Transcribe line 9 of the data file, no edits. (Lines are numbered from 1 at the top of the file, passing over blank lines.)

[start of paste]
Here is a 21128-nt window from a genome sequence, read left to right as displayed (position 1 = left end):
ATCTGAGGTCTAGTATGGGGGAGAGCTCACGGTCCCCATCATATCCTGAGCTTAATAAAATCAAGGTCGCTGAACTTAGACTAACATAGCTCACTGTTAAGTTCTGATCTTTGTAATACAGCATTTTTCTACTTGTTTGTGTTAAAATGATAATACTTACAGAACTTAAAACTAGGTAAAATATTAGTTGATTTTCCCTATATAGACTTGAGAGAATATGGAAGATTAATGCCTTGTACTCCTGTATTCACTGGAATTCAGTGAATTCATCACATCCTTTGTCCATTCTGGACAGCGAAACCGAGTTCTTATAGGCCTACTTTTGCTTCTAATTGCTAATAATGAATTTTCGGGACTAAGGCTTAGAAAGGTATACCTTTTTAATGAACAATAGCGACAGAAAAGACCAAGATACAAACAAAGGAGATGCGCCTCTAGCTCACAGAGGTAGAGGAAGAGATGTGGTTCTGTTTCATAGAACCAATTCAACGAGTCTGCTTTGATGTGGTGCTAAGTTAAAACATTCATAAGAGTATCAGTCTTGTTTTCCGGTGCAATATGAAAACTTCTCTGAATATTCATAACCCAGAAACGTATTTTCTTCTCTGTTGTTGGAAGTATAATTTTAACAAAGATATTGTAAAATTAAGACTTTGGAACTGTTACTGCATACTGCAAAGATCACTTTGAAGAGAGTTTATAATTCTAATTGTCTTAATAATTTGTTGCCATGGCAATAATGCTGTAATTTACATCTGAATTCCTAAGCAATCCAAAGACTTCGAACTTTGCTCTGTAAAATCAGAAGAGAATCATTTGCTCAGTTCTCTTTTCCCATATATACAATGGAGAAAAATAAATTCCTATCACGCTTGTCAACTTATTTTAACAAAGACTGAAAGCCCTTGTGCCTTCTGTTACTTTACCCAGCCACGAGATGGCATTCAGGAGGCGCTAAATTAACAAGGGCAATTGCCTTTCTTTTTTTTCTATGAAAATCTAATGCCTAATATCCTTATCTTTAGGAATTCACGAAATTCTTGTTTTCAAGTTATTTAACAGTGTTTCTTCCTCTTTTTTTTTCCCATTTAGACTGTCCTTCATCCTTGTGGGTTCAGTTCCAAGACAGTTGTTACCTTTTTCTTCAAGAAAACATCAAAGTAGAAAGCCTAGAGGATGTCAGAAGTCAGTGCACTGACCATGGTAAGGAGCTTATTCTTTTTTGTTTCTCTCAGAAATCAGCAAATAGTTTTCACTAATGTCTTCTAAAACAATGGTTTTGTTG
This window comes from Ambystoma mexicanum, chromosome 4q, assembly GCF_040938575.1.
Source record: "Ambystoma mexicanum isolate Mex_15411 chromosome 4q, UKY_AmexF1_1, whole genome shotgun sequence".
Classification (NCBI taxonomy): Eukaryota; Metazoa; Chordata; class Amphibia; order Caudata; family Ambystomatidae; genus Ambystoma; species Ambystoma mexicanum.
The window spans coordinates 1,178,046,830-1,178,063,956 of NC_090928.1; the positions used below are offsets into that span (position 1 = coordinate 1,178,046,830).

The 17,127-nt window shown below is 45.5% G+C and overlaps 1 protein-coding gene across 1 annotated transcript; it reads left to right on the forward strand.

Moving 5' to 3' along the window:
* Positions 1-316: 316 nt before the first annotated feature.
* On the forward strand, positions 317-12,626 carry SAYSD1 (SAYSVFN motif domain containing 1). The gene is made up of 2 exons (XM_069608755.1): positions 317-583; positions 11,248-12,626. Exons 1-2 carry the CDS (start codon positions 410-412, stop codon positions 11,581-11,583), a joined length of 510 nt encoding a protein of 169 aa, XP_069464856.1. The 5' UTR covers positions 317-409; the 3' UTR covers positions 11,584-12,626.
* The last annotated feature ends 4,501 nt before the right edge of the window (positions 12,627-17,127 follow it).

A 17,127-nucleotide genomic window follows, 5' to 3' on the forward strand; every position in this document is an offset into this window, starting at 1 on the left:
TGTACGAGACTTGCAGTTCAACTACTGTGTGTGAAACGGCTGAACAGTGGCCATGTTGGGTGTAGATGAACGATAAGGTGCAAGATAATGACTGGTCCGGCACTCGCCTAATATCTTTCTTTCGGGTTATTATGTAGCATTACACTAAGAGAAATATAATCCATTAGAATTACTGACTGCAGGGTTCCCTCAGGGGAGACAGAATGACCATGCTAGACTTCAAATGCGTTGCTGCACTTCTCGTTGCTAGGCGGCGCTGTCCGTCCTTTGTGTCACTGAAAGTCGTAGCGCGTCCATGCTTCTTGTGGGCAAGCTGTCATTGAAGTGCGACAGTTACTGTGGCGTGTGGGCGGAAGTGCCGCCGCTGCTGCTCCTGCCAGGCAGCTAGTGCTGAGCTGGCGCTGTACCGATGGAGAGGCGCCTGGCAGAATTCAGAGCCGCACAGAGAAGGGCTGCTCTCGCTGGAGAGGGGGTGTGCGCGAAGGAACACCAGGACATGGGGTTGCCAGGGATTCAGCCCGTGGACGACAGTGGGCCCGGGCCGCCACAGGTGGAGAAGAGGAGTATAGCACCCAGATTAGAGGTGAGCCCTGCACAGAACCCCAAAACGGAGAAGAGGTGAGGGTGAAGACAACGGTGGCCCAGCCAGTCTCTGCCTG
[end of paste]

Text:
* Positions 1-316: 316 nt before the first annotated feature.